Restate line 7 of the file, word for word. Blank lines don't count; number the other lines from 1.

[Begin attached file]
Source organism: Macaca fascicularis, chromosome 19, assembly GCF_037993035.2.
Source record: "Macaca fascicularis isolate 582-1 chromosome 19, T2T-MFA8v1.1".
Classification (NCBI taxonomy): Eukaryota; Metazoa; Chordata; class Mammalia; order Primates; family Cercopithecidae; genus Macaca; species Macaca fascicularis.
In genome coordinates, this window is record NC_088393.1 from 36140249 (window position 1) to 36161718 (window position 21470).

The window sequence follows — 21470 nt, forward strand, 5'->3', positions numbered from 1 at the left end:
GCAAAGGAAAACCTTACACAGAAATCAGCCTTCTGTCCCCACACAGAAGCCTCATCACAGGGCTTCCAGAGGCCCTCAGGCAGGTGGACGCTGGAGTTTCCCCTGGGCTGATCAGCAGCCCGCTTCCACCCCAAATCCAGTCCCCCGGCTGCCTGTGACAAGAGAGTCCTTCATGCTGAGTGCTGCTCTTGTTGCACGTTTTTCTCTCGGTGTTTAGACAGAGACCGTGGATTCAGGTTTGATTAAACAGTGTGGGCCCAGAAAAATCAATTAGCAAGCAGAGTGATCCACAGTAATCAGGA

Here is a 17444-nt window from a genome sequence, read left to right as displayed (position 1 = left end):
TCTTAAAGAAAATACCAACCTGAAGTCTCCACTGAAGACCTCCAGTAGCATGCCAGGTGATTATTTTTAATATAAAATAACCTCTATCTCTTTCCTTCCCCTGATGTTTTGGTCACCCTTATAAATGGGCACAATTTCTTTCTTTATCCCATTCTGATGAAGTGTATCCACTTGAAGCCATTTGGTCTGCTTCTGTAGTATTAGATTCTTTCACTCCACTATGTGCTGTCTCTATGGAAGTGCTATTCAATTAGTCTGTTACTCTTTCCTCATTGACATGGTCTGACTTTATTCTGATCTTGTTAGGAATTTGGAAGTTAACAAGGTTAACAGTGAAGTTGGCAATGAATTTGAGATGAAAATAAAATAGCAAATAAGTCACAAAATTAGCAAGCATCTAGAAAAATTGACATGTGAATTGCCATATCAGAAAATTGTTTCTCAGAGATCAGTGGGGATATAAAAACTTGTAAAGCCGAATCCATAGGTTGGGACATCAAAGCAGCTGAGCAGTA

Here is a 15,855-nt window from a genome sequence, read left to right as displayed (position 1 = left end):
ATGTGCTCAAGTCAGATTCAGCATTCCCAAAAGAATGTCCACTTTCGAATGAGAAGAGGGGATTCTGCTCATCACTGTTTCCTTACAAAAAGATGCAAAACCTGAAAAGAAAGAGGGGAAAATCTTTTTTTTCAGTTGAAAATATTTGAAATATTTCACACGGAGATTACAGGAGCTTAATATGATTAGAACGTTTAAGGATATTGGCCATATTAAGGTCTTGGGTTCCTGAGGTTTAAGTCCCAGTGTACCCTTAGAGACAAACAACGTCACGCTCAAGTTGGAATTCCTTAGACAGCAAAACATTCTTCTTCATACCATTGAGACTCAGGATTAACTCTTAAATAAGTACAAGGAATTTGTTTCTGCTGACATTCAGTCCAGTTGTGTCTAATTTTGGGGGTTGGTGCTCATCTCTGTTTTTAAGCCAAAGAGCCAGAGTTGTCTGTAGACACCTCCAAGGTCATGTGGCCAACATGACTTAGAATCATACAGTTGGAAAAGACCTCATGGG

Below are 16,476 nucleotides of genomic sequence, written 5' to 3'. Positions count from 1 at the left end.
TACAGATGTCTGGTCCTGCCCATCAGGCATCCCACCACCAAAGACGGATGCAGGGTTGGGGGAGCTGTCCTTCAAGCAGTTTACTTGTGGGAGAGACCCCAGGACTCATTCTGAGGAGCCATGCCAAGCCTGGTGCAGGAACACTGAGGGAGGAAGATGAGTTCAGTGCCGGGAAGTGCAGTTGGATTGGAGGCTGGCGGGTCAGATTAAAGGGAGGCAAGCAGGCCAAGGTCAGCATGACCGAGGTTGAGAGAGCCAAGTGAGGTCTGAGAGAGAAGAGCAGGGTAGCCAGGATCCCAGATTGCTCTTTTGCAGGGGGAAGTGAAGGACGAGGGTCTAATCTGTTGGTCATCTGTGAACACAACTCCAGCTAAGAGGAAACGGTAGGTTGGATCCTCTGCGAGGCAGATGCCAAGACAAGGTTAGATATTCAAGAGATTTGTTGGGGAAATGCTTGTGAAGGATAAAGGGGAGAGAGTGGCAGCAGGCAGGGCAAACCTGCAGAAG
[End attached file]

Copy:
Here is a 17444-nt window from a genome sequence, read left to right as displayed (position 1 = left end):